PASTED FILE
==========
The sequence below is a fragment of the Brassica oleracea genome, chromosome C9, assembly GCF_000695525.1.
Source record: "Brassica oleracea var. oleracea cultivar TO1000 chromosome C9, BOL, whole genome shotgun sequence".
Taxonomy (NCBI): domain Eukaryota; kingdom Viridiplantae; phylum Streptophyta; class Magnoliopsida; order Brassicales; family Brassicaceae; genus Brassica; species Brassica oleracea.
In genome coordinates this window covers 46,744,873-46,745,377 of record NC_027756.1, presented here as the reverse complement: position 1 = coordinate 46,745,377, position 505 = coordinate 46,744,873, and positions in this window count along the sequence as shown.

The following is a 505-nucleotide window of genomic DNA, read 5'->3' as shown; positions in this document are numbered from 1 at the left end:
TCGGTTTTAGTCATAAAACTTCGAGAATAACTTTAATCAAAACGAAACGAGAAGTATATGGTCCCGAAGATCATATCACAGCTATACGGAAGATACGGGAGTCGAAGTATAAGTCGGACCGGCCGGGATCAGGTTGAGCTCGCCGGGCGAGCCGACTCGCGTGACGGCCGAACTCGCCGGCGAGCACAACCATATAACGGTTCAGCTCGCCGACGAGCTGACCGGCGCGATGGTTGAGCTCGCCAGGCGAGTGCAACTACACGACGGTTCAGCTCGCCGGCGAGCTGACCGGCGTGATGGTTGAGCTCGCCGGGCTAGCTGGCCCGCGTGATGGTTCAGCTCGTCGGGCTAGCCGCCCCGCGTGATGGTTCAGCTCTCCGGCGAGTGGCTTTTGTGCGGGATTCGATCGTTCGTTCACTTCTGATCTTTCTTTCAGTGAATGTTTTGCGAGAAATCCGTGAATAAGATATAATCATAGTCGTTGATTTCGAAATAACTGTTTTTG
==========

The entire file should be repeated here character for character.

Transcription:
The sequence below is a fragment of the Brassica oleracea genome, chromosome C9, assembly GCF_000695525.1.
Source record: "Brassica oleracea var. oleracea cultivar TO1000 chromosome C9, BOL, whole genome shotgun sequence".
Taxonomy (NCBI): domain Eukaryota; kingdom Viridiplantae; phylum Streptophyta; class Magnoliopsida; order Brassicales; family Brassicaceae; genus Brassica; species Brassica oleracea.
In genome coordinates this window covers 46,744,873-46,745,377 of record NC_027756.1, presented here as the reverse complement: position 1 = coordinate 46,745,377, position 505 = coordinate 46,744,873, and positions in this window count along the sequence as shown.

The following is a 505-nucleotide window of genomic DNA, read 5'->3' as shown; positions in this document are numbered from 1 at the left end:
TCGGTTTTAGTCATAAAACTTCGAGAATAACTTTAATCAAAACGAAACGAGAAGTATATGGTCCCGAAGATCATATCACAGCTATACGGAAGATACGGGAGTCGAAGTATAAGTCGGACCGGCCGGGATCAGGTTGAGCTCGCCGGGCGAGCCGACTCGCGTGACGGCCGAACTCGCCGGCGAGCACAACCATATAACGGTTCAGCTCGCCGACGAGCTGACCGGCGCGATGGTTGAGCTCGCCAGGCGAGTGCAACTACACGACGGTTCAGCTCGCCGGCGAGCTGACCGGCGTGATGGTTGAGCTCGCCGGGCTAGCTGGCCCGCGTGATGGTTCAGCTCGTCGGGCTAGCCGCCCCGCGTGATGGTTCAGCTCTCCGGCGAGTGGCTTTTGTGCGGGATTCGATCGTTCGTTCACTTCTGATCTTTCTTTCAGTGAATGTTTTGCGAGAAATCCGTGAATAAGATATAATCATAGTCGTTGATTTCGAAATAACTGTTTTTG